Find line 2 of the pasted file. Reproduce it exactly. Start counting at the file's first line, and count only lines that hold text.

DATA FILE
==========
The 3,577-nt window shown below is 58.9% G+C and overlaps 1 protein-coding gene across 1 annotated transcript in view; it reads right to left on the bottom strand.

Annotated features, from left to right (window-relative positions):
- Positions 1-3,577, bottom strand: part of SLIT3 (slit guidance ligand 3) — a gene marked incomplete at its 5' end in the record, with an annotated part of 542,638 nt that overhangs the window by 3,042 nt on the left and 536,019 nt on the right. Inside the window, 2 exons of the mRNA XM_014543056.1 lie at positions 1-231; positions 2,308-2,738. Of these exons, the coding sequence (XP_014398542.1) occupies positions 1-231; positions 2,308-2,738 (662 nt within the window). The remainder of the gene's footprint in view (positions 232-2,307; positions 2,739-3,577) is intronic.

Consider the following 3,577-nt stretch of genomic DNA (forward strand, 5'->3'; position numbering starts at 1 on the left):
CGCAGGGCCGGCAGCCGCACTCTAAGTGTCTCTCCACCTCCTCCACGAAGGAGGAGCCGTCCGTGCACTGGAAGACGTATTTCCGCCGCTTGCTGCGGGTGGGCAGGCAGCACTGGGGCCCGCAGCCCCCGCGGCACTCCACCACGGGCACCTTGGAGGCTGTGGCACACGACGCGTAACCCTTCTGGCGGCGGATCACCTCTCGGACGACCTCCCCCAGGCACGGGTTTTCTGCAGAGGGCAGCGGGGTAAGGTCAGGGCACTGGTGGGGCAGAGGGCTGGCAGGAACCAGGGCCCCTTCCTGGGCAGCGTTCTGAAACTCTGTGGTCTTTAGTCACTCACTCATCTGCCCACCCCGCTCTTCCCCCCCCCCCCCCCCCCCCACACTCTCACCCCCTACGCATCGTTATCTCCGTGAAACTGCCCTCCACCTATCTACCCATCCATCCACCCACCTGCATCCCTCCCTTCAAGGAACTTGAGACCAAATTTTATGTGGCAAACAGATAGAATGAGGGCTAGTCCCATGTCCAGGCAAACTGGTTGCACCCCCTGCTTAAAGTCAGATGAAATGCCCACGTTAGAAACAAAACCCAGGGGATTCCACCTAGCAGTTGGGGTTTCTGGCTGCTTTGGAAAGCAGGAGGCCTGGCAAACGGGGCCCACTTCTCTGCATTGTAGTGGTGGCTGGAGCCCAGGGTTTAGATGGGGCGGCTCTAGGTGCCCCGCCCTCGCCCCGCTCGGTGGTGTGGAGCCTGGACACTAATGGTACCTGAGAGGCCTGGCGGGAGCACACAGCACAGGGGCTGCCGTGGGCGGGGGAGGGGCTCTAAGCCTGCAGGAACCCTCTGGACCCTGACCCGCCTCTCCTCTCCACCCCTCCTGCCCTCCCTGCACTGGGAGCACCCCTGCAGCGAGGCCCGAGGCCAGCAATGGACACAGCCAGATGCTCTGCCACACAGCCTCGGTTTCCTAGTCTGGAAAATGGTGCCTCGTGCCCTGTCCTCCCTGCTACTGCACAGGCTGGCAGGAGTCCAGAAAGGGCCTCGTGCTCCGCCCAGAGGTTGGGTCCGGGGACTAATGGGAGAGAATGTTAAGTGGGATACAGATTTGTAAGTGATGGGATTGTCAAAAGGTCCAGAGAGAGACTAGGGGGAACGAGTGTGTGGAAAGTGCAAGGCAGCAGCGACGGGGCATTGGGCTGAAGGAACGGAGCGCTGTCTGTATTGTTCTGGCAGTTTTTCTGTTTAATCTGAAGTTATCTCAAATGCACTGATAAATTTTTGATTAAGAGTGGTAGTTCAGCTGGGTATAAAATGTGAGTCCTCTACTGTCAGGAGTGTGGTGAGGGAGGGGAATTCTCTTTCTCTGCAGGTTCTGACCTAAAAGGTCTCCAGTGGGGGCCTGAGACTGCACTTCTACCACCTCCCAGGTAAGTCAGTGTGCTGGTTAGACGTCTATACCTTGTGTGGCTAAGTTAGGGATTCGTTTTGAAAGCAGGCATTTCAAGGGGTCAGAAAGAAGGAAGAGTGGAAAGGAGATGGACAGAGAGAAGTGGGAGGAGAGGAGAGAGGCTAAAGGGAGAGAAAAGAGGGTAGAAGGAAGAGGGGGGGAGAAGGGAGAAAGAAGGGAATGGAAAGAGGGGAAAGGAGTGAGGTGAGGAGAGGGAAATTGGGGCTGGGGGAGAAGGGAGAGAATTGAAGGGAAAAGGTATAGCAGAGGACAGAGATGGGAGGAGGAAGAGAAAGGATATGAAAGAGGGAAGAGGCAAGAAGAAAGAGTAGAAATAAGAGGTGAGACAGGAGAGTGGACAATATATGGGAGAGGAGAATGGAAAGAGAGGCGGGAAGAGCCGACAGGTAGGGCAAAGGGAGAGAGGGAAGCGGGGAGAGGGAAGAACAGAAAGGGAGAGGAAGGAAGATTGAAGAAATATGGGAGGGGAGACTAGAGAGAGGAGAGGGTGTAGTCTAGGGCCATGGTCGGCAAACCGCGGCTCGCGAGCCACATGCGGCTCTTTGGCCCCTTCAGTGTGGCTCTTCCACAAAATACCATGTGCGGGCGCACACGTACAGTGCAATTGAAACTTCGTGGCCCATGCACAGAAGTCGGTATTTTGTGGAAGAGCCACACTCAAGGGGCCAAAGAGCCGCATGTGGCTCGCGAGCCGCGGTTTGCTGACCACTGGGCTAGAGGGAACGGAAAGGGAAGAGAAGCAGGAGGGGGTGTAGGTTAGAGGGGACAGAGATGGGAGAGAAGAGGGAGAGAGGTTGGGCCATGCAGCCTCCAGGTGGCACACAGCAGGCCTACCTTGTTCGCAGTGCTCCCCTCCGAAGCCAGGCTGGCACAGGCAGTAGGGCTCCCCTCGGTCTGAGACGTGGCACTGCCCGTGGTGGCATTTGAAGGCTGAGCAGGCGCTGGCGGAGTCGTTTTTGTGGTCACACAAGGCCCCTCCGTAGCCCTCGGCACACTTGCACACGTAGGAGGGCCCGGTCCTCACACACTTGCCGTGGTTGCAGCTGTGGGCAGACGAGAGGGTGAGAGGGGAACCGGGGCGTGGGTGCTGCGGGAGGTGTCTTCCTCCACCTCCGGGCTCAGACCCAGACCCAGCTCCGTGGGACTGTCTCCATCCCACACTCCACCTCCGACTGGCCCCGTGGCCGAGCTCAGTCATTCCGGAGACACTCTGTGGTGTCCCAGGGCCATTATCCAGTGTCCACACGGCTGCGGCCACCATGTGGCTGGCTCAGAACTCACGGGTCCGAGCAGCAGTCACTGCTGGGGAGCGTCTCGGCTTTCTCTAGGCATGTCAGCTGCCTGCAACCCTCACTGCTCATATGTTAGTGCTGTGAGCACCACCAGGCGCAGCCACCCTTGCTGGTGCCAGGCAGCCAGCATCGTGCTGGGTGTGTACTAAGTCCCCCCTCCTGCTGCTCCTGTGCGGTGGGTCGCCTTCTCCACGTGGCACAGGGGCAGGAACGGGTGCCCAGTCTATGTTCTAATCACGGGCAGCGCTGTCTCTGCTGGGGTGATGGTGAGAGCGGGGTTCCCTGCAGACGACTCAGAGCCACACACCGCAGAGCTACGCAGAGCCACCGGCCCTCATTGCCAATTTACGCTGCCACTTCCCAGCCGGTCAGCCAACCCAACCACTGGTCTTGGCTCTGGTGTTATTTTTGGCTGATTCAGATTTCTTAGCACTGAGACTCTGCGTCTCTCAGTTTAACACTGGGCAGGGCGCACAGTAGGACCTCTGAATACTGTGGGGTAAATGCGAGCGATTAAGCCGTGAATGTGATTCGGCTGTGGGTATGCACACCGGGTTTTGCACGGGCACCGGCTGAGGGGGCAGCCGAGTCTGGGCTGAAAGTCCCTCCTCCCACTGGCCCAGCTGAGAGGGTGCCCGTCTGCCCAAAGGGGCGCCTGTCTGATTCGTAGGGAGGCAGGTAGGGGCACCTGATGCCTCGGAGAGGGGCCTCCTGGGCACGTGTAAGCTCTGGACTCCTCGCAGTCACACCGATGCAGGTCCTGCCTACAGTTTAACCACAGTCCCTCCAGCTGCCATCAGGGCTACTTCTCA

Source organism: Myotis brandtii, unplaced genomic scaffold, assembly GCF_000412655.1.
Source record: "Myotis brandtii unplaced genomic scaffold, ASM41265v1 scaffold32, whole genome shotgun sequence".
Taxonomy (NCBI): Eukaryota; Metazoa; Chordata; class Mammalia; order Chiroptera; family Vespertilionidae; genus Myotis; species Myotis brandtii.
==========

Annotated features, from left to right (window-relative positions):